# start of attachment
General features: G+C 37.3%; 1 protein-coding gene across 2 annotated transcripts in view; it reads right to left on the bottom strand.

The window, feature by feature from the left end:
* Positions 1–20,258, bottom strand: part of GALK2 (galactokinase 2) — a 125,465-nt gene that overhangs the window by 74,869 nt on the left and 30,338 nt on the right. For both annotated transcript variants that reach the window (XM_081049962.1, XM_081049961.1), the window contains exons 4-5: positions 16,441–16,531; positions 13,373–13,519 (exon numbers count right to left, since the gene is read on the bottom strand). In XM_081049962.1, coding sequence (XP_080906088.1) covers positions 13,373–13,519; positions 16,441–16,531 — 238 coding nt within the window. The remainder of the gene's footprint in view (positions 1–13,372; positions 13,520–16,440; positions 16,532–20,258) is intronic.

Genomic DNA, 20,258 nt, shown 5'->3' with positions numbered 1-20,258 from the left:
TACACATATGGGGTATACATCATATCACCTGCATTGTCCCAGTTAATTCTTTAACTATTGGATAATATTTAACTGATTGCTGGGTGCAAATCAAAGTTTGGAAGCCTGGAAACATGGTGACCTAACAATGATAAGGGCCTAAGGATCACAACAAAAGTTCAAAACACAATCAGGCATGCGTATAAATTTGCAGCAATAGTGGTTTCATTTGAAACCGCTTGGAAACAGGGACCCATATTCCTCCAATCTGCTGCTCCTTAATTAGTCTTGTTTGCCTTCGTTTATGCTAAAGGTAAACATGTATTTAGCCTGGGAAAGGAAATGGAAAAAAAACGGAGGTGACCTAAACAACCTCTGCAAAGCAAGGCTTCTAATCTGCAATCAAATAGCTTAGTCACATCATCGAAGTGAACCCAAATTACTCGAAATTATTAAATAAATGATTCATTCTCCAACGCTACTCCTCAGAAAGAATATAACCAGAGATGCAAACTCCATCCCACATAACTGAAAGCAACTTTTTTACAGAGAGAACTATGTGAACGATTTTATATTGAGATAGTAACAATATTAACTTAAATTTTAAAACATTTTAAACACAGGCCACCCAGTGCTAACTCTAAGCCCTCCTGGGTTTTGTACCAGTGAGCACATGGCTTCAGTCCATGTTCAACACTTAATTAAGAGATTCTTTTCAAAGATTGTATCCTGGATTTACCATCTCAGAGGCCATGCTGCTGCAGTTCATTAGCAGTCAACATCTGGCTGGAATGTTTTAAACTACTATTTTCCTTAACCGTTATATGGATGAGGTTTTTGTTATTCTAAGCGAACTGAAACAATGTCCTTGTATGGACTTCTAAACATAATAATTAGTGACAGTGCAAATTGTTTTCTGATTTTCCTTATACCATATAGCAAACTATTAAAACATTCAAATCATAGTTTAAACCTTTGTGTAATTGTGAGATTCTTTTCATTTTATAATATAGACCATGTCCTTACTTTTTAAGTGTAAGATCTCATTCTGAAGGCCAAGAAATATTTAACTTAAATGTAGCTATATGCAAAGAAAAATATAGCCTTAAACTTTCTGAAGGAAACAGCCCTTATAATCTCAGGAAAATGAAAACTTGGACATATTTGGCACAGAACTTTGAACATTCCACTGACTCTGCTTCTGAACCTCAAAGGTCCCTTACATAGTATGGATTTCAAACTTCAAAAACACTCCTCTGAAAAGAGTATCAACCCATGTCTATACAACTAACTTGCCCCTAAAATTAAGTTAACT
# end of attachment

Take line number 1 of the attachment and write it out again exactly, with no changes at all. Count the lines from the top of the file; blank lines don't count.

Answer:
General features: G+C 37.3%; 1 protein-coding gene across 2 annotated transcripts in view; it reads right to left on the bottom strand.